As we know, this marks the first week of classes for the District’s public schools. And as Frazier O’Leary (a long-time English teacher at Cardozo Senior High) explained in the Washington Post: “The first week of school is probably the most important. It sets a tone.” Moreover:
To kids, this day might seem like a rapid-fire series of introductions and ice-breakers. But really, it’s about teaching routines — for entering the classroom, storing backpacks, going to the bathroom, moving around the room, turning in homework, joining in group discussions, using shared markers and glue sticks — that the kids will soon do automatically, as if breathing.
“These systems are not meant to limit them — they’re just to help them understand how to navigate their world, navigate the classroom,” Harrod said. “This way all they have to focus on is learning …”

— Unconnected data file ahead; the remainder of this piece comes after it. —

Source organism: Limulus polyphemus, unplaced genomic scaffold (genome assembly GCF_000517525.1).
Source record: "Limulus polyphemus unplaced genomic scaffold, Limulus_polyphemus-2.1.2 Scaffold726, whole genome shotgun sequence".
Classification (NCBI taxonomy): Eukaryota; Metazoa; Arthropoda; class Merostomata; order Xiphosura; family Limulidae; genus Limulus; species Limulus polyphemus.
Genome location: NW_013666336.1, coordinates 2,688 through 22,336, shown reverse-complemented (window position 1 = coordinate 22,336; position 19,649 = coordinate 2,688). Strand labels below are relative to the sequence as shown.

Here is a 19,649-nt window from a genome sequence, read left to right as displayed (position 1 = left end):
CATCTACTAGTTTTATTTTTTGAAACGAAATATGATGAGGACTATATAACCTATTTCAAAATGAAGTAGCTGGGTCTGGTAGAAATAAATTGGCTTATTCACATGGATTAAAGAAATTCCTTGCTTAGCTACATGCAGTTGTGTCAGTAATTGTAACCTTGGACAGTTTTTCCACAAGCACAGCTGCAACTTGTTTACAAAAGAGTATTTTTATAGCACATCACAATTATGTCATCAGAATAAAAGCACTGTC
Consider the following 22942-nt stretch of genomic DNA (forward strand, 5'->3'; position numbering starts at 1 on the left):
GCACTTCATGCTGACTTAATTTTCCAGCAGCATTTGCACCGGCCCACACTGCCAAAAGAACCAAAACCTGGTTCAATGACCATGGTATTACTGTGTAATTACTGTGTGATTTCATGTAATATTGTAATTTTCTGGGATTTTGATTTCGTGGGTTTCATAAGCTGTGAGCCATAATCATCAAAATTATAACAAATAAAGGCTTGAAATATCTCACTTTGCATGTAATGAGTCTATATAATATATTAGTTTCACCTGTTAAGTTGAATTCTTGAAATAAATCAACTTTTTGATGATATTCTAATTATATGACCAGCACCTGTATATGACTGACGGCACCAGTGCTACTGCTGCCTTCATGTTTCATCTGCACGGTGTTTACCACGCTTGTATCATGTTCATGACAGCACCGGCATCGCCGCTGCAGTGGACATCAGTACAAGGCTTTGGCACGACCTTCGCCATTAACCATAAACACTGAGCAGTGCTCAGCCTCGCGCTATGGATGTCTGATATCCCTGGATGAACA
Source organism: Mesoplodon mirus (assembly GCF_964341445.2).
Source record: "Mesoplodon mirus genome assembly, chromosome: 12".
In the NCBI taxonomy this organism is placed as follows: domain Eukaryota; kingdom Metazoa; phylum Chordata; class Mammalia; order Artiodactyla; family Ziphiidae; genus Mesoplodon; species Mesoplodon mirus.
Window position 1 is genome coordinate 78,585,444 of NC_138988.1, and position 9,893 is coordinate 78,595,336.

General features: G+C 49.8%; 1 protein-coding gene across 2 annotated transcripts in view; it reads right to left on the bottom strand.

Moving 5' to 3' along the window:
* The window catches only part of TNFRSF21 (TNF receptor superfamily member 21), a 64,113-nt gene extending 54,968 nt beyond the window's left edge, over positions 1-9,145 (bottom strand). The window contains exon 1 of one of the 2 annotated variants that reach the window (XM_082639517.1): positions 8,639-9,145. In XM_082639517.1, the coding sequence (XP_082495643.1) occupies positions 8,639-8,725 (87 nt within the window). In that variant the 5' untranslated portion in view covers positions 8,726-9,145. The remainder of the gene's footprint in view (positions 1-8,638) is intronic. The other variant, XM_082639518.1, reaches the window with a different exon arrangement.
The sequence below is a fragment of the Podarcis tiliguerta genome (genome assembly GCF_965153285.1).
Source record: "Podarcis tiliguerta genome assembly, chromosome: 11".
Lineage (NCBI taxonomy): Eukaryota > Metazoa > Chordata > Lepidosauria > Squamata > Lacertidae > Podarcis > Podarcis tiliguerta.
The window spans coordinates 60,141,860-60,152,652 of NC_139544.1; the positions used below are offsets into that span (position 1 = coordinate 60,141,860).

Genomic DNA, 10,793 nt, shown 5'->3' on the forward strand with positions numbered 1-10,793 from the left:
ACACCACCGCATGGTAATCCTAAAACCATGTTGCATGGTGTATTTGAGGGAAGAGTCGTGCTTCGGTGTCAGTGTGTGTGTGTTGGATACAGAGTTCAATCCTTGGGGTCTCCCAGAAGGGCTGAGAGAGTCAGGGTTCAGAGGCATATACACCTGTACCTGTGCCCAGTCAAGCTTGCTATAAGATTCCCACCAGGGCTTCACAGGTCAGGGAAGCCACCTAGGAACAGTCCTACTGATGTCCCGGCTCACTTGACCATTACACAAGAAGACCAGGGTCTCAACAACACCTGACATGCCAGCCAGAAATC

And as we discussed a year ago at this time, this first day of routines (from packing a backpack to planning homework) can pose particular challenges for low-income students and their families. So do check out our 2011 list of Catalogue nonprofits that assist local students with their essential back-to-school needs! That list can be found right here, plus we have some important 2012 “wish list” additions: